Further research, however, will show that if the facts needed to prove the presumption to be unsupported by facts are in the sole care, custody and control of the claiming party, you are entitled to conduct discovery and that means they must come up with the actual cancelled check, wire transfer receipt, wire transfer instructions etc. The would-be forecloser cannot block discovery by asserting the presumption arising from their own self-serving allegation of holder status.

In this case the presumption arising from the allegation that the would-be forecloser is a “holder” is defeated by mere denial because it is ONLY the would-be forecloser that has access to the the actual proof of payment and proof of loss. I remind you again that the debt is not the note and the note is not the mortgage. They are all separate issues.

This is becoming painfully obvious as reports are coming in from across the country indicating that courts at all levels and legislatures are under intense pressure to find a loophole through which the mega banks can escape the truth, to wit: that they are holding worthless paper and that the only transaction that ever actually occurred was the one between the investors and the borrowers without either  of those parties in interest being aware of the slight of hand pulled by the banks. The banks diverted the money invested by pension funds from the REMIC trusts into their own pockets. The banks diverted the documents that would have solidified the interest of the investors in those loans to themselves.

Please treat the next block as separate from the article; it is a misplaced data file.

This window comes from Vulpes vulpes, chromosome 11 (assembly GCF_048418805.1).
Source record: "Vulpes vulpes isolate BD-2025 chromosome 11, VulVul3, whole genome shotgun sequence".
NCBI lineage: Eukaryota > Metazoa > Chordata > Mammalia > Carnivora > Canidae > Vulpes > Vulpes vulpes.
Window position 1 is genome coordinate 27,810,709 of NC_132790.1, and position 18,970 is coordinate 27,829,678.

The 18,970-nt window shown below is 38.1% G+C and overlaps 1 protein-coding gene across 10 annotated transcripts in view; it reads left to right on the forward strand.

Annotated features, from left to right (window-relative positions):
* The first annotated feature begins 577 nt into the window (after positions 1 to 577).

And let there be no mistake that the banks planned the whole thing out ahead of time. The only reason why MERS and other private label title databases were necessary was to hide the fact that the banks were trading the investments made by pension funds as if they were their own. Otherwise there would have been no reason to have anyone’s name on the note or mortgage other than the asset pool designated as a REMIC trust.